Since the beginning of the Russian invasion of Ukraine earlier this year, millions of Ukrainians have been compelled to escape and seek refuge in nearby countries. Many nations responded with emergency arrangements for the incoming immigrants and also relaxed their visa requirements.
Homes for Ukraine programme
One of such nations was the United Kingdom. The UK introduced a visa scheme for those Ukrainians who had their relatives already residing in the country. But the scheme was quickly reformed after heavy backlash. Now, any Ukrainian could enter UK and find shelter in any home wherever enough space was available.
It was referred to as the “Homes for Ukraine” programme, and millions of Britons actively signed up to provide housing.
According to government statistics, approximately 115,000 Ukrainians have entered the UK under its immigration programmes, and roughly 83,900 refugees through the “Homes for Ukraine” programme.
Sponsors or the people who signed up to provide housing to the Ukrainians agreed to provide accommodation in their own homes for six months in return for the government incentives. They were paid £350 a month.
Those six months are now coming to an end and the sponsors, who once housed the Ukrainians, are waiting to show them the exit door.
Without an alternate place to stay, the Ukrainians will become homeless. According to a children’s charity Barnardo’s, between 15,000 and 21,000 Ukrainians may not have a place to live by the winter and more than 50,000 by the middle of the next year.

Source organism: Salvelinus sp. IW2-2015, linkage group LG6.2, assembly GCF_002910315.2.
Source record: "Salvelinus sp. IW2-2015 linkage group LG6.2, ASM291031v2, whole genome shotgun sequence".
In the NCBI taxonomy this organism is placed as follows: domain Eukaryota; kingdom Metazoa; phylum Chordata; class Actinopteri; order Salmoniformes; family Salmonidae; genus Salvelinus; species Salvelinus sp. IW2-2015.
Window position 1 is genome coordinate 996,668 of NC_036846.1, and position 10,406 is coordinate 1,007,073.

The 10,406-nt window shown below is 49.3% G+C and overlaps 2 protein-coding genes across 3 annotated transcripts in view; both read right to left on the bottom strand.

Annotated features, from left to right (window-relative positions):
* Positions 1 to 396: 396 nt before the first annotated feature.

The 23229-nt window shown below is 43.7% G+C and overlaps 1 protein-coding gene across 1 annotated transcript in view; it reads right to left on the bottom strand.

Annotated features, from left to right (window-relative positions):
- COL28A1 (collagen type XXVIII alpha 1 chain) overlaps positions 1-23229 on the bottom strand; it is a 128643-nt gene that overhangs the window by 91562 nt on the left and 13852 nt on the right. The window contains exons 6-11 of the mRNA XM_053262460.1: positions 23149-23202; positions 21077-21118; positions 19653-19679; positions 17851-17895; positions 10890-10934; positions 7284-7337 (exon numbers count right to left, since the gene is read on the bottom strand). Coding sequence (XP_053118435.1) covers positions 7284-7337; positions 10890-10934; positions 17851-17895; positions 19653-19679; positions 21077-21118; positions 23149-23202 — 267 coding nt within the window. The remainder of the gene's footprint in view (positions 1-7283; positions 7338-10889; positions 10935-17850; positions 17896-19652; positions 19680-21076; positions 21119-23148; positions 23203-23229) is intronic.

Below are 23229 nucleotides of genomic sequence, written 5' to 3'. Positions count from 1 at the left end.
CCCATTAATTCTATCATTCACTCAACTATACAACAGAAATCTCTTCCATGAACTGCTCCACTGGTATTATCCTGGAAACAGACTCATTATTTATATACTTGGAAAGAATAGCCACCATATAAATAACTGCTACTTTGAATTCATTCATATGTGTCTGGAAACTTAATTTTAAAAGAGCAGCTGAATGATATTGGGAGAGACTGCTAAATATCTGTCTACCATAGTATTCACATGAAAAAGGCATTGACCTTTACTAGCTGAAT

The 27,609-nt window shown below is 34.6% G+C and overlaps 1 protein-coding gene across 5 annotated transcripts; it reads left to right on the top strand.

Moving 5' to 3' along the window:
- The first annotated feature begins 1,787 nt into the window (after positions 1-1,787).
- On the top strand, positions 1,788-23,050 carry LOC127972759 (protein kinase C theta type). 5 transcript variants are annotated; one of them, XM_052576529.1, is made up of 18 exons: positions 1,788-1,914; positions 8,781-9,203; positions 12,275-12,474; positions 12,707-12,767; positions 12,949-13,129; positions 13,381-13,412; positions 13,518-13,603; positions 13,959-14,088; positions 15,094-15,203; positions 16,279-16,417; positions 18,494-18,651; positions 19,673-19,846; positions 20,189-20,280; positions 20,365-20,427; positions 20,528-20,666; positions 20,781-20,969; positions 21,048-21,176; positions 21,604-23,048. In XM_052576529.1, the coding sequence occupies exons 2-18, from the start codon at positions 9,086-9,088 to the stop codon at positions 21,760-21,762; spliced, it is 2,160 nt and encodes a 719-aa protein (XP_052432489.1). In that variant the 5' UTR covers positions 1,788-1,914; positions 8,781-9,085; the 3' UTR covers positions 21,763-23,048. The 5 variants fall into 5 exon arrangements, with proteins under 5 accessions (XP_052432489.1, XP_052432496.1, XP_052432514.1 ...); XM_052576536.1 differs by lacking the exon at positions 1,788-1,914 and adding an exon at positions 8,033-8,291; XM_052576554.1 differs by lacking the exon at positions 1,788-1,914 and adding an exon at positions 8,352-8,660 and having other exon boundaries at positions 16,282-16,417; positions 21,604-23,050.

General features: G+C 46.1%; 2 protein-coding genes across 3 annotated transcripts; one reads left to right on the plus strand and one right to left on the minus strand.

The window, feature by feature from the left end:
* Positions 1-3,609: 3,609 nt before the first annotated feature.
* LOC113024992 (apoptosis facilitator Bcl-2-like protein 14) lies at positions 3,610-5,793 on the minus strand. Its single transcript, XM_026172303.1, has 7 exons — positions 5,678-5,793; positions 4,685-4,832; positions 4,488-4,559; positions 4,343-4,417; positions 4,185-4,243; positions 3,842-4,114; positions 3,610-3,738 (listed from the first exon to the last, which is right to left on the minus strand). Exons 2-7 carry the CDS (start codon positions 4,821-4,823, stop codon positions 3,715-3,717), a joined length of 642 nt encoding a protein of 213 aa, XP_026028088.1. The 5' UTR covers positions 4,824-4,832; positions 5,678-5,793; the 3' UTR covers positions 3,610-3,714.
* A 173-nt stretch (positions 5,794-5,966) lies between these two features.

This is also an effect of Boris Johnson losing grip over 10 Downing Street. It’s evident how his pro-Ukraine policies have backfired miserably and dealt a huge blow to his political career.
According to an organisation called Refugees at Home, the number of Ukrainian refugees getting homeless may potentially be greater due to a number of challenges, such as rising energy costs, skyrocketing inflation and rising mortgage rates.
According to an analyst at the U.S. bank Citi, British consumer price inflation is expected to reach a peak in January of 18.6%, which is more than nine times the Bank of England’s target.
The last time consumer price inflation exceeded 18% was in 1976.
Now, the fate of the Ukrainian refugees now hinges on the upcoming administration. However, it is understandable that they would refrain from following his predecessor’s pro-Ukraine line and prioritise the interests of their own citizens first.
Talking about 50,000 Ukrainian getting homeless, housing secretary Lisa Nandy said: “These shocking numbers reveal the scale of the crisis about to hit refugee families.”
Nearly a quarter (23%) of sponsors stated they would only be housing a refugee for six months or less owing to financial constraints.
38% of those who answered the question said that they’d only house the refugees if help is provided by the government.
Lord Harrington, the minister for refugees, said last week that to address cost-of-living problems, monthly payments to UK sponsors should increase to £700 from £350 after six months. However, Harrington lacks the authority to implement anything of this sort, and the Treasury understands the financial woes and has so far refused.
Hence, the future of Ukraine’s refugees looks very grim now. They may either be deported to Rwanda with which UK has reached a deal to house asylum seekers or they might soon live a life of a hobo. They can’t return to their homes in Ukraine as the war continues to devastate homes and livelihoods in Ukraine.